Many of the common pregnancy-induced pains and injuries (such as lower back pain, SI joint pain, diastasis recti, and pelvic floor dysfunction) are largely driven by the shifts in your alignment that pregnancy often causes. The concept of “neutral alignment” may not seem like the sexiest topic when it comes to pre and post natal exercise, but it’s one of the most critical — especially when it comes to preventing pains and injuries, and expediting your recovery. Let us explain…
What is Neutral Alignment?
Your body is in neutral alignment when 1) your ears-shoulders-hips-knees-ankles all form a straight vertical line (like the dotted yellow line below) and 2) when your pelvis is stacked directly under the rib cage with those bony points in the front of your pelvis pointing straight ahead (like the solid yellow lines below). When your body is in neutral, your skeletal structures do the work of holding your body upright, thereby alleviating excess stress and tension from being placed on your muscles.
When your body is out of neutral, such as in the images below — where the pelvis is tipped downward (left image) or tipped upward (right image) — this places excess tension and stress on your muscles, especially the core muscles. Unfortunately, another “fun” side effect of having a baby is that pregnancy pulls the body out of neutral.
How Pregnancy Pulls You Out of Neutral
If you look at the photo below, it becomes easier to see how the growing belly (and breasts) pull the body out of neutral.
Specifically, the following shifts tend to occur:
- Excessive Lower Back Arch: The growing belly tends to tilt the pelvis downward (like the image on the left up above), placing excess pressure on the lower back, abdominal wall, and pelvic floor muscles.
- Rounded shoulders: The weight of the growing breasts during pregnancy often pulls the shoulders forward into a rounded position, which can lead to upper back and neck pain. This is often exacerbated in the postpartum days with countless hours spent in a “triple-flexed” position (shoulders, elbows, wrists) feeding and holding baby.
- Shift in center of gravity: You may have heard that pregnant women are more susceptible to falls. This is because the growing belly actually changes your center of gravity. In a non-pregnant individual, the center of gravity lies just below the navel. However, during pregnancy, the growing belly shifts that center of gravity up and out. When this happens, the muscles in the back of your body have to work harder to prevent you from falling forward. So, they are in constant tension.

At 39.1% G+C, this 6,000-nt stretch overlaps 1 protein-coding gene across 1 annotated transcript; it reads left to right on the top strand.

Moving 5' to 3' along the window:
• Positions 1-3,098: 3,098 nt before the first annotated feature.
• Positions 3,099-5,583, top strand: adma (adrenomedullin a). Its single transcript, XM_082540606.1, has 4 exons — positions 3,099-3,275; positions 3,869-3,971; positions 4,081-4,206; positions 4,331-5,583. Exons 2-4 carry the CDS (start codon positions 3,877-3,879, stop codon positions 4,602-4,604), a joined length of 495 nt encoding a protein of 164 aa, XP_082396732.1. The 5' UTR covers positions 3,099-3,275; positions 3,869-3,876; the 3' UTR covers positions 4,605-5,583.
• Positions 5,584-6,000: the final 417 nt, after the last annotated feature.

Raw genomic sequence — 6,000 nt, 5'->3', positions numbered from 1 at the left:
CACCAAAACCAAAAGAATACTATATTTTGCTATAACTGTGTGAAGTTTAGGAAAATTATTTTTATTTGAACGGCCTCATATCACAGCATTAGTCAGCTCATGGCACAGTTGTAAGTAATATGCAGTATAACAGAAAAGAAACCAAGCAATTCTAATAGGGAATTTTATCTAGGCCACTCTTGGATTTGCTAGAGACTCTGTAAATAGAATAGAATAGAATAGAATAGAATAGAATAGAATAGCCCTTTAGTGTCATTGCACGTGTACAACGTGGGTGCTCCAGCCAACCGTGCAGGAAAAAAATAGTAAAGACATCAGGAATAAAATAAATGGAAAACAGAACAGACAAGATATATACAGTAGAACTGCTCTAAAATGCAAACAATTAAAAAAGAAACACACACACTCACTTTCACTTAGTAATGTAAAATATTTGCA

How To Get Yourself in Neutral Alignment
You do not have to accept the above changes as an inevitable part of pregnancy. Once you’re aware of the common shifts, it becomes much easier to address them. Follow these simple three steps below to help you get — and stay — in neutral.
1. Find Neutral: Take a few moments to find neutral on your own body, and experience what that feels like just in a static (not moving position). Watch this video to learn how to find neutral.
2. Stay in Neutral During Your Workouts: This is important for any individual, but especially important during pregnancy to avoid excess pressure on the core muscles. The movements below are examples of when we often see that excessive lower back arch, especially during pregnancy. To address, think of closing your rib cage or tipping your pelvis upward a bit (somewhat like tucking your butt, but we don’t want you to go too far in the other direction). There should be a very slight curvature in the lower back, but nowhere near what you see below:
It’s also important to avoid going in the opposite direction and rounding the spine, as this also places excessive pressure on the core muscles, such as in the movements below. Remember to think of that nice vertical line from ears-shoulders-hips and try to keep your torso in that:
3. Stay in Neutral in Your Daily Life: Even if you go to the gym for an hour and do everything in perfect form, how you move in the other 16+ hours in your day can have an even greater impact. Two movements to pay especially close attention to are your seated alignment and your bending over alignment. We name these two because of the amount of time most of us spend in these positions each day, and how common it is to perform them in poor alignment, like the photos below. These hunched over positions place excess stress on the core muscles. On top of that, sitting in a slouched position shuts off the critical deep core (or core canister) muscles.
To practice proper seated posture, sit tall in your chair with your feet flat on the floor, and try to create that vertical line from ears-shoulders-hips. Another way to think of it is to try to get the bottom of your rib cage in a vertical line with your hip bones.
To practice proper bending over technique, practice this simple Ground Pickup movement, which teaches you how to hinge from your hips, instead of reaching with your arms, when bending over. Once you master proper form, you can increase the weight you lift.
Want more help? Consider working with one of our PROnatal Personal Trainers. Are you a fitness professional interested in coaching pre and postnatal women? Consider taking our education to become a Pre/Postnatal Performance Training Specialist.